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Pump Performance at Sump Intakes

One of the most critical aspects of sump pump design is to ensure its unhindered performance. A good design requires knowledge of the level of submergence of the pump’s suction pipe necessary to prevent the formation of vortices (submerged or free surface) near the pipe. Over the years, studies have been conducted to find out the critical submergence levels of suction pipes. If water goes beyond this submergence level it is very likely that vortices will be formed that will affect the pump’s performance mainly due to cavitation.

Schematic of vortex formation in intakes

The critical submergence level depends on the intake flow velocity, pump suction flow rates, clearances of the pipe from side and bottom walls of the tank and also the shape of the pipe intake suction bell. These parameters differ from site to site, which means each installation can have a different critical submergence. If the level of the water cannot be maintained above the critical submergence level, baffles can sometimes be used along with design changes in the suction bell to prevent the formation of vortices. With help of FLOW-3D, we are able to predict the conditions under which there would be probable formation of vortices and to evaluate the efficiency of preventive measures to prevent them.

Related links:
Watch the FLOW-3D Demo

Vortex Detection in Pump Sumps by Means of CFD (PDF)

CASE 1: Determining Vortex Formation at Pump Intake with FLOW-3D

FLOW-3D can calculate free surface flows with its TruVOF method. In the present application it was used to simulate the dynamics of both air and water. The simulation for a pump intake was set up according the experimental setup described in [1] and results were compared with the experimental results. FLOW-3D not only predicts the formation of a vortex but was used to predict the effectiveness of baffles installed in the pump intake to prevent the formation of a vortex.

FLOW-3D predicts the formation of vortices

The above comparison shows that FLOW-3D predicts the formation of vortices in the absence of a baffle and how effective the placement and size of a baffle can be in prevention of vortex formation. The animation below shows that FLOW-3D predicts the formation of vortices near the sump intake pipe.

 

CASE 2: Determining the Probable Position of Vortex Formation

This simulation, similar to the experiment done above, is about predicting the location of an air-entraining vortex. The paper used for this validation also tries to validate results from different solvers with actual results. An experimental setup was used to view and measure the location of an air-entraining vortex. Simulations were then done to see how well they might reproduce the experimental results. A similar study to validate results from different solvers with actual data was reported in [2].The first image shows the comparison between the measured location and the location predicted by FLOW-3D. It can be seen that FLOW-3D is quite accurate in predicting the location of a major air-entraining vortex.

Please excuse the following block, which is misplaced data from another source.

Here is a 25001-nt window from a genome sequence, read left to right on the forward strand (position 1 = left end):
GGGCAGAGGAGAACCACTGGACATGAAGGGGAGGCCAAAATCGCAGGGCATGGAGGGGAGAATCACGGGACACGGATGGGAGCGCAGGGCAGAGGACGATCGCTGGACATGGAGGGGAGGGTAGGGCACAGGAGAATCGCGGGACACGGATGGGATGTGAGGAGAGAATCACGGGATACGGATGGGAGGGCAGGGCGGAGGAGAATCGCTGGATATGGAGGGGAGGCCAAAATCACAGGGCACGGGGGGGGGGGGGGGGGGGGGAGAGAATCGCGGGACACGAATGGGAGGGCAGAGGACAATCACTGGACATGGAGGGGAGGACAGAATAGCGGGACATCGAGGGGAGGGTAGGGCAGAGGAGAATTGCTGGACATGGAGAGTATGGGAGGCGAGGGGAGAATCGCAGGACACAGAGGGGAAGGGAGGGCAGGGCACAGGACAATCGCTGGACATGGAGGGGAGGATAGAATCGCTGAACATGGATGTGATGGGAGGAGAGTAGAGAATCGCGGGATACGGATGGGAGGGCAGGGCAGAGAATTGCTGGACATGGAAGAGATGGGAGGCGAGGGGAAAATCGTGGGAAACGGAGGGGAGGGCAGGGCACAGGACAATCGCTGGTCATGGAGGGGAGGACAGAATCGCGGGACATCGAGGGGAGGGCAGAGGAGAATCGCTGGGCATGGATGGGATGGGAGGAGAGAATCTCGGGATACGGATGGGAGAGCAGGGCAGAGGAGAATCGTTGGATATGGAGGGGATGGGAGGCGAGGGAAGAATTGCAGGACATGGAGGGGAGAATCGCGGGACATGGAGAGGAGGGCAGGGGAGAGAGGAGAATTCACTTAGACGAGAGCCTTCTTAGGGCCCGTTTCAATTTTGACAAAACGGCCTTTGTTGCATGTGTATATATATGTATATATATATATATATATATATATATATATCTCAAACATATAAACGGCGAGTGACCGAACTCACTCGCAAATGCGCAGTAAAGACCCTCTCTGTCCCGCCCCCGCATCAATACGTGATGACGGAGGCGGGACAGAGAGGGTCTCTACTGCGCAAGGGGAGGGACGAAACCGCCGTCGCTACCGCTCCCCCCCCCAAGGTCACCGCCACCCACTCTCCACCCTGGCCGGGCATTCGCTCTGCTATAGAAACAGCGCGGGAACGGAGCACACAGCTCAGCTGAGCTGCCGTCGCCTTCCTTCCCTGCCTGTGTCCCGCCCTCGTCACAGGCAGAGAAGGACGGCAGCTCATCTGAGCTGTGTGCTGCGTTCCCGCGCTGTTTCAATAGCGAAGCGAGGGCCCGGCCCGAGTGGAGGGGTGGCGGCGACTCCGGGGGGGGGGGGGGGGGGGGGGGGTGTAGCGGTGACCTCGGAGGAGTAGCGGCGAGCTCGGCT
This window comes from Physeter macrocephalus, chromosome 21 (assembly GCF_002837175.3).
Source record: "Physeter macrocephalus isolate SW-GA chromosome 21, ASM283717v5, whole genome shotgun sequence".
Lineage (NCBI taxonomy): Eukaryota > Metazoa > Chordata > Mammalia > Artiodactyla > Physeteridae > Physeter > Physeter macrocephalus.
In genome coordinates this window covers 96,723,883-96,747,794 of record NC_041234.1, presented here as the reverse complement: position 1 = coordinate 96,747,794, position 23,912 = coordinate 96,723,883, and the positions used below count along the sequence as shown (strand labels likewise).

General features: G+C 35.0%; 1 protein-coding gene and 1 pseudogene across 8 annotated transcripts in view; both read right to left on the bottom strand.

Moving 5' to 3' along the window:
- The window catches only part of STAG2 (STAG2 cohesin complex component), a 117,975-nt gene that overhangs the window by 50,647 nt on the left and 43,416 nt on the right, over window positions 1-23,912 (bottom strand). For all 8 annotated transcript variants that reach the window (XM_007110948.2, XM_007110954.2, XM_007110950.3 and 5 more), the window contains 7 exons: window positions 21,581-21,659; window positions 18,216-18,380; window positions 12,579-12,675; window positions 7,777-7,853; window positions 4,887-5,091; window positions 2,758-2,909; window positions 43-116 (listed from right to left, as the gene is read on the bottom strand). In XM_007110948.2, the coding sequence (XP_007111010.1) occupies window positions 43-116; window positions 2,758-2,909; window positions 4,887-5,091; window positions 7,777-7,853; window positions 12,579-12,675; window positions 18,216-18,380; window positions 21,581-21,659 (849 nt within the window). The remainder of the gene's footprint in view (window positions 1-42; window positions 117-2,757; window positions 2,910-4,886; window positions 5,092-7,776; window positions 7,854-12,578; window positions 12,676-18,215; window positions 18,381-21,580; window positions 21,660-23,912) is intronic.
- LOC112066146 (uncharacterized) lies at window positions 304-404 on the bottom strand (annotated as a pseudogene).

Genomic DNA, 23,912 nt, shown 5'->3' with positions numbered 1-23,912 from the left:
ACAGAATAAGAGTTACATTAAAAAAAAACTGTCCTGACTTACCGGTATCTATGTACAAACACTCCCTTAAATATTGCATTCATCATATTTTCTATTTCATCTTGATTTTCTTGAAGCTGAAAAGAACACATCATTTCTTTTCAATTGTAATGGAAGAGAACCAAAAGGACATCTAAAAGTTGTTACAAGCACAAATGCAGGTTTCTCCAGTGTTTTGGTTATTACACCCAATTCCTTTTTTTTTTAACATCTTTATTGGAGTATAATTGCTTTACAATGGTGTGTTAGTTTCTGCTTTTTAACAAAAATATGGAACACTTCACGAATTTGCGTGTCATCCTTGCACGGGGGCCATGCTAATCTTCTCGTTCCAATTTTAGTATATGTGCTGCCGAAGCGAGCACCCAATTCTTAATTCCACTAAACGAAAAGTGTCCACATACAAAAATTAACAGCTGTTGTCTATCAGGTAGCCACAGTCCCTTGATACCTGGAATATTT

Experimental vs simulated location of entrained air in a pump design
Left: Actual measured location of air-entrained vortex core at water. Right: Location of air-entrained vortex predicted by FLOW-3D. The plot shown for comparison is of z-vorticity.

Velocity Profile Comparison

The following images compare velocity profiles at different locations.

 
Streamlines in a FLOW-3D pump intake CFD simulation
Streamlines as seen in FLOW-3D
Velocity profile of a FLOW-3D pump intake CFD simulation
Velocity profile at section Z=220 mm

Here, a noticeable difference between the two cases is the number of vortices formed in each case. The reason for the formation of only one vortex in the latter case is that the intake/suction pipe is off center in the tank, which gives less space for the fluid to have the swirling motion that eventually gives rise to a vortex.

FLOW-3D velocity profiles at section  Y= 140 mm for pump intake design
FLOW-3D velocity profiles at section Y = 140 mm.

 


References

  1. Numerical Prediction of Air Entrainment in Pump Intakes by Shyam Shukla, Divisional Manager & J. T. Kshirsagar, Vice President at Corporate & Research & Engineering Division, Kirloskar Brothers Ltd. 
  2. CFD prediction and model experiment on suction vortices in Pump Sump by Tomoyoshi Okamura, Kyoji Kamemoto and Jun Matsui

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